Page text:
England tend to stick with the same players in defeat, almost as a sign of faith, although there is a chance the ground dimensions in Cardiff will instigate at least one change. With short, straight boundaries to defend, Liam Plunkett could be in line for a recall, possibly at the expense of Rashid, who was fared badly at Trent Bridge after seeing Hafeez dropped in his second over.
England: (probable) 1 Jason Roy, 2 Jonny Bairstow, 3 Joe Root, 4 Eoin Morgan (capt), 5 Ben Stokes, 6 Jos Buttler (wk), 7 Moeen Ali, 8 Chris Woakes, 9 Liam Plunkett, 10 Jofra Archer, 11 Mark Wood
Bangladesh have gone well so far, and while Sabbir Rahman might back his chances after Mosaddek Hossain's returns of 26 and 11 so far in the lower middle-order, he might just have to wait a bit longer.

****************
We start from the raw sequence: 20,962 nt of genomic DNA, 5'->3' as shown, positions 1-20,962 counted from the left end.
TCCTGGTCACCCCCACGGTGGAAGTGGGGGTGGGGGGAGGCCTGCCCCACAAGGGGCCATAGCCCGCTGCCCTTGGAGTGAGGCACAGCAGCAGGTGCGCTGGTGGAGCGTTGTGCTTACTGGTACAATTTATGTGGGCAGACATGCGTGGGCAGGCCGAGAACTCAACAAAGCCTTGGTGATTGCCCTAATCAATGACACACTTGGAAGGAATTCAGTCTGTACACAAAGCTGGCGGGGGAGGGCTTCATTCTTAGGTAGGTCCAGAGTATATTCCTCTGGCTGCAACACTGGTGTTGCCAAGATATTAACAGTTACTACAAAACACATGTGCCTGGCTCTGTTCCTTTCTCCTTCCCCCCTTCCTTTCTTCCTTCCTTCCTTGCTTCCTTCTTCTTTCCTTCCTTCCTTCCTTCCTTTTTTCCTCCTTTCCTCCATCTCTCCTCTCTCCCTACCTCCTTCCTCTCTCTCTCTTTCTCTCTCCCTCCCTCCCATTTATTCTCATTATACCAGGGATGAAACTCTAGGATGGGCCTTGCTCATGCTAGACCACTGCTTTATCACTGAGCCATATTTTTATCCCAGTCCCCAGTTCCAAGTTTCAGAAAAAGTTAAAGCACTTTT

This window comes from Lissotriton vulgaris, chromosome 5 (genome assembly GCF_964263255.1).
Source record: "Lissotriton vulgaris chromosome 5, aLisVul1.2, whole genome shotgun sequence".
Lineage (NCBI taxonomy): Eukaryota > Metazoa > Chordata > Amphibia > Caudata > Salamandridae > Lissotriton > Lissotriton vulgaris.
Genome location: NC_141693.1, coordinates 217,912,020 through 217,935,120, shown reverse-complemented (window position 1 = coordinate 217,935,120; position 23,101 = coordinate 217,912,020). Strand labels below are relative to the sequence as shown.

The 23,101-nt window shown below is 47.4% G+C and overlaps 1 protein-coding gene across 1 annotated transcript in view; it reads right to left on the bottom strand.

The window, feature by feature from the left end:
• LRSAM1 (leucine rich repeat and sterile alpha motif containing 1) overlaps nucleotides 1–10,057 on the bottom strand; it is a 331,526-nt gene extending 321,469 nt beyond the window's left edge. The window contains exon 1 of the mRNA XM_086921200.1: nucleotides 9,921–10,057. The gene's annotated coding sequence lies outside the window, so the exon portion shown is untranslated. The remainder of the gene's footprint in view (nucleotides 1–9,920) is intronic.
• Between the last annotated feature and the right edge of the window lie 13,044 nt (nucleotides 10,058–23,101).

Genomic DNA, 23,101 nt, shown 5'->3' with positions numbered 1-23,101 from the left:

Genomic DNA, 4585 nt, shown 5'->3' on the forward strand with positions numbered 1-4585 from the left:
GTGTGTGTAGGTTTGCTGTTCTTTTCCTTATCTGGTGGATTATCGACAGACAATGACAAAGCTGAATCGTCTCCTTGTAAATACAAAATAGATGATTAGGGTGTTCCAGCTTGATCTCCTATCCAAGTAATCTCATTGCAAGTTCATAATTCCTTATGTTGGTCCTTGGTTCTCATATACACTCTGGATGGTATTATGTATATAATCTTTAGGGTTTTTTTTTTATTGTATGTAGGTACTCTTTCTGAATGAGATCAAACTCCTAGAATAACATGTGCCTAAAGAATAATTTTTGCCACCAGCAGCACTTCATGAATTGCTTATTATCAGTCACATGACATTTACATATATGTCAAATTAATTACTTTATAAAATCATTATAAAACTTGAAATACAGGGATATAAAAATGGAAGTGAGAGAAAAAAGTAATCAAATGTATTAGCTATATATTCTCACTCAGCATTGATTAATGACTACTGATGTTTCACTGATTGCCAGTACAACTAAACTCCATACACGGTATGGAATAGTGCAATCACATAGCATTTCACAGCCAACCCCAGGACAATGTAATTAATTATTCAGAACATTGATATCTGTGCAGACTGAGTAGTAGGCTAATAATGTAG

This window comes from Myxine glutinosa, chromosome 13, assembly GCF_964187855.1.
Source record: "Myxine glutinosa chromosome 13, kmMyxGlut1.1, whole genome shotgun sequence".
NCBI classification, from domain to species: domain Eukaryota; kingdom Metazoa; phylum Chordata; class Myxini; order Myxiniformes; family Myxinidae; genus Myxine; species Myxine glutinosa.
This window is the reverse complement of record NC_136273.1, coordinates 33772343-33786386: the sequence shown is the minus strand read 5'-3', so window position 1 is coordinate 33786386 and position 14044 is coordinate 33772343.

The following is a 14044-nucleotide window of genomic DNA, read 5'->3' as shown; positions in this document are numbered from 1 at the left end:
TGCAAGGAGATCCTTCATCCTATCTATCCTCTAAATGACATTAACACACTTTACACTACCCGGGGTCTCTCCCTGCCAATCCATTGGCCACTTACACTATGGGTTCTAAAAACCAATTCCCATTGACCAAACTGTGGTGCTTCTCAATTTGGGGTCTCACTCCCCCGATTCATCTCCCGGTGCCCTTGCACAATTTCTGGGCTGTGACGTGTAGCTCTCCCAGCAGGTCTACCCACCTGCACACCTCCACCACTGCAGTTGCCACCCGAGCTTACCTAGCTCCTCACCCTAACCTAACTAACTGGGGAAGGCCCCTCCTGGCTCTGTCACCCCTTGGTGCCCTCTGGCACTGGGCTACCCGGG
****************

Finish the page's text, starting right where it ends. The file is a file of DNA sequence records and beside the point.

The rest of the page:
Bangladesh: (probable) 1 Tamim Iqbal, 2 Soumya Sarkar, 3 Shakib Al Hasan, 4 Mushfiqur Rahim (wk), 5 Mohammad Mithun, 6 Mahmudullah, 7 Mosaddek Hossain, 8 Mohammad Saifuddin, 9 Mehidy Hasan, 10 Mashrafe Mortaza, 11 Mustafizur Rahman
Pitch and conditions
The Cardiff deck was seamer-friendly in the opening two games, it has also tended to be on the slow side, though the boundaries - the straight ones are especially short - are hard to defend and England piled up 342 for 8 there against Australia last summer. Rain has forced the pitch to be under covers the last couple of days too, so that could have a bearing on the way it plays.
Another reason England might want to add a pace bowler instead of Rashid in their XI is that Bangladesh's most consistent middle-order batsman, Mushfiqur Rahim, has been outstanding against spin in recent times.
Chris Woakes' form with the new ball has been something of a concern for England and Bangladesh's openers might look to target him. His economy in 2019 is 7.0 from nine matches so far, and a rate of 6.5 in the Powerplay - where he has taken seven wickets at 38.9 - is by far the worst of his career, year on year.